no amount of economic policy can overcome that.

benji will never accept this as he believes that a) japan has had tight money b) that money supply growth stimulates real growth when i have proven to him that there has been no correlation between money supply and growth in japan for 25 years and that the periods of best growth have corresponded with a strong, not a weak yen and c) he thinks they have been under stimulated.

good luck getting him to see the facts.

 
At 8/08/2011 2:28 PM, Blogger Buddy R Pacifico said...

This comment has been removed by the author.

 
At 8/08/2011 2:35 PM, Blogger morganovich said...

bunny-

cut and paste for you:

friedman was wrong. he posited a theory. the facts prove him wrong. he was a very smart economist, but nobody bats 1.000. he saw everything as monetary. not everyhting is.

here, for the 17th time, is the study of WHAT ACTUALLY HAPPENED.

http://www.cirje.e.u-tokyo.ac.jp/research/workshops/macro/macropaper04/miyao.pdf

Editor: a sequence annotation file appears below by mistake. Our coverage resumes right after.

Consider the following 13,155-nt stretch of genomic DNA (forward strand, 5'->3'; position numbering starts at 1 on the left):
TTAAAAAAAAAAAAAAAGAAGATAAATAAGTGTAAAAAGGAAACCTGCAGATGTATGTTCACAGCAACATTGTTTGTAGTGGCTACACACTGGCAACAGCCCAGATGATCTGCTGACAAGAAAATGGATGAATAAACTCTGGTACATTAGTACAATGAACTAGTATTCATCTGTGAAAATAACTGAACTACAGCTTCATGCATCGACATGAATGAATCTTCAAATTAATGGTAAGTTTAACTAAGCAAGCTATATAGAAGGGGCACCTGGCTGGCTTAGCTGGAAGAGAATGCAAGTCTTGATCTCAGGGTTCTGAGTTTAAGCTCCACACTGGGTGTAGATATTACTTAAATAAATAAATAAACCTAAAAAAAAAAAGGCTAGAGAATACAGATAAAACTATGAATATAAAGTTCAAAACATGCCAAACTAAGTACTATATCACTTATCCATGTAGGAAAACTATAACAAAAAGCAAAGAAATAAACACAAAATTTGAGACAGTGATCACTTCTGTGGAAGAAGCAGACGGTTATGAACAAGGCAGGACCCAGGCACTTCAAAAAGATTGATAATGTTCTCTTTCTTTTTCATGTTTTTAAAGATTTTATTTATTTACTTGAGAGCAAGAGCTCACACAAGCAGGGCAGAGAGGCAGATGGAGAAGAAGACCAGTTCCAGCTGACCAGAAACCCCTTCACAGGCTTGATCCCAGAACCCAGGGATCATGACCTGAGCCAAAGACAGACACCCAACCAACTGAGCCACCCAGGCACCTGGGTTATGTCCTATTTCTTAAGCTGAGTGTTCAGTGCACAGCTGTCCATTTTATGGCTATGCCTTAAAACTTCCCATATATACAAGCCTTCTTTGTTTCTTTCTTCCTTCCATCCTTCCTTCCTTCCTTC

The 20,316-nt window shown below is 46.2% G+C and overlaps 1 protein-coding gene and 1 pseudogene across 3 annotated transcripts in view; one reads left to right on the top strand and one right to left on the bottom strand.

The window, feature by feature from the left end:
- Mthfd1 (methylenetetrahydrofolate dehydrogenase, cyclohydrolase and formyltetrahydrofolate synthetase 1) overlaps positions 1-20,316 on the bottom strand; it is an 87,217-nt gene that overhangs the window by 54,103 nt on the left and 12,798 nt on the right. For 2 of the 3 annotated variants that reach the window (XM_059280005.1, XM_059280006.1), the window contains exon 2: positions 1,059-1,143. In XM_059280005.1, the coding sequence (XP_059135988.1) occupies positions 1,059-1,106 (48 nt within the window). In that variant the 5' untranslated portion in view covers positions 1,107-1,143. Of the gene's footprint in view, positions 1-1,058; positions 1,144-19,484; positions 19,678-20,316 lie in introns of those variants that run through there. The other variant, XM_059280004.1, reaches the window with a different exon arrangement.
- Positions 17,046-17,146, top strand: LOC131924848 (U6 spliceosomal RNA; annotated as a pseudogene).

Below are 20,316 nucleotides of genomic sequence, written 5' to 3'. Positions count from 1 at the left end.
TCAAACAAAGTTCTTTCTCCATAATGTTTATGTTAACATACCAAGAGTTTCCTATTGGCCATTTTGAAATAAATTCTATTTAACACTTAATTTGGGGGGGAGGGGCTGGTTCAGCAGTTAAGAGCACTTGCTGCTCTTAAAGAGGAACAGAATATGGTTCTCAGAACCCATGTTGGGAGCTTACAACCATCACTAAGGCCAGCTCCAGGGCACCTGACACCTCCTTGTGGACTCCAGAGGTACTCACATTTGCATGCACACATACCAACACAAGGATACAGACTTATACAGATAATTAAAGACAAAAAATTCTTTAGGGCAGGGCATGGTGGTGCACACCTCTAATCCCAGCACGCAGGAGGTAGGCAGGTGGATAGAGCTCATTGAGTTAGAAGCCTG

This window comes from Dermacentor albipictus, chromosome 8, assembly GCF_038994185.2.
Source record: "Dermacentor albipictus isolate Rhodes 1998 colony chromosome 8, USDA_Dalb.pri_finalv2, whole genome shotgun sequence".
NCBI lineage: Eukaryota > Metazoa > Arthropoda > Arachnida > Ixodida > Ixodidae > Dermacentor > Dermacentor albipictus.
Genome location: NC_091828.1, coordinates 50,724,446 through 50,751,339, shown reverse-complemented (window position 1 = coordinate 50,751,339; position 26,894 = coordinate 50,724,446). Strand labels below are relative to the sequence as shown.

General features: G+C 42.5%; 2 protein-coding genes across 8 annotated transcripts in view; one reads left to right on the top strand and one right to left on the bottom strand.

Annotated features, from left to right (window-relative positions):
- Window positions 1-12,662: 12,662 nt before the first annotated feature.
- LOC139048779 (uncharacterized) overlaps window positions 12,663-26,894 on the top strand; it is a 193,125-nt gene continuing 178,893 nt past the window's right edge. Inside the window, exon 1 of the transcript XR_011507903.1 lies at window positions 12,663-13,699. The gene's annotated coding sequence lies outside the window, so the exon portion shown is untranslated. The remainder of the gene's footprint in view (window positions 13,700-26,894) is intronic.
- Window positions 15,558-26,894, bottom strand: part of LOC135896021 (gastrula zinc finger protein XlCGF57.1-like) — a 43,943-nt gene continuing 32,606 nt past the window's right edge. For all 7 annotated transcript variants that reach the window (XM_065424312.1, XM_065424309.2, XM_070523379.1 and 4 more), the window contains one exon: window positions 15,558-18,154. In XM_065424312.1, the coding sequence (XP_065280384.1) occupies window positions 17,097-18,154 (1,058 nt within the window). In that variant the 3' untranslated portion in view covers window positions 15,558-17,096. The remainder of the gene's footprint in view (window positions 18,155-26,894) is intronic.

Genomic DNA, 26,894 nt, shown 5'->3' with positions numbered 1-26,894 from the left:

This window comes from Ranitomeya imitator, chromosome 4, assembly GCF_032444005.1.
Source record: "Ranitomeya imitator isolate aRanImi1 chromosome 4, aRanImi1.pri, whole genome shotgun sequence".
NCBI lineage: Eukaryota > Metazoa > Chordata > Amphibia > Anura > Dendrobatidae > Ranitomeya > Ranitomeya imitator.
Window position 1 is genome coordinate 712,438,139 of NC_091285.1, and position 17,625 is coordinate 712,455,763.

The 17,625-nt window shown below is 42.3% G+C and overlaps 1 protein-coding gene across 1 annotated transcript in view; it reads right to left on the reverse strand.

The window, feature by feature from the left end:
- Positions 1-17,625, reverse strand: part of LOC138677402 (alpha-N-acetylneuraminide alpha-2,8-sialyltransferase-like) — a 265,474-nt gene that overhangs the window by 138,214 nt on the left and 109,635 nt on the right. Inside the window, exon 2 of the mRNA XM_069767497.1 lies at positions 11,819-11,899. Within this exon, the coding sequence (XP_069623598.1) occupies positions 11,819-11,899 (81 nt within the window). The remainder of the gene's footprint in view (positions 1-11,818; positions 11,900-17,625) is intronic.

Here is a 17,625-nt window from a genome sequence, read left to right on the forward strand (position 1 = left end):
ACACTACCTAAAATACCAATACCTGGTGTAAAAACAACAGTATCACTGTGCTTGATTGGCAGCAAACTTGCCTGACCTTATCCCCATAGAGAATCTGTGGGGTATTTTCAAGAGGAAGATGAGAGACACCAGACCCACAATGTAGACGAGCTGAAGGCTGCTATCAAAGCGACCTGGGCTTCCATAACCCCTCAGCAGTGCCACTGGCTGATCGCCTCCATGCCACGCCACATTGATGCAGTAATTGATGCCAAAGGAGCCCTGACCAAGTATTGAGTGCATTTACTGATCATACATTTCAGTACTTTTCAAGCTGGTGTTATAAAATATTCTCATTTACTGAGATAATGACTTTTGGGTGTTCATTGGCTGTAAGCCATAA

there has been no correlation between monetary stimulus and real growth in japan.

not all problems are monetary or susceptible to monetary solutions.

if loose money has the effects you claim, there would be a correlation.

that fact that there isn't means that neither you nor freidman can possibly be correct.

given the magnitude of their policy, there is just no way there would be no visible R squared if it were working.

as ever, you'll slink off and return spouting this nonsense again on the next thread in blissful denial that once more you have been proven wrong, but that's why i instituted this cut and paste bunny response file.

now i need put no more thought into proving you wrong that you do in learning the facts of the matter.

 
At 8/08/2011 2:39 PM, Blogger Benjamin said...

Morgan-

I trust you as an authority on UFOs.

On the economy--not so much.

 
At 8/08/2011 2:40 PM, Blogger Buddy R Pacifico said...

morganovich and James,

Real Free Trade, not the fake unilateral Free Trade meme, results in mostly trade surpluses for the U.S. in goods.

Ten of the seventeen countries that the U.S. has Free Trade agreements with result in a surplus of trade receipts of goods for the U.S.. Real Free Traders: do you think China really wants a Free Trade agreement with the U.S.?

 
At 8/08/2011 2:47 PM, Blogger Paul said...

Benji,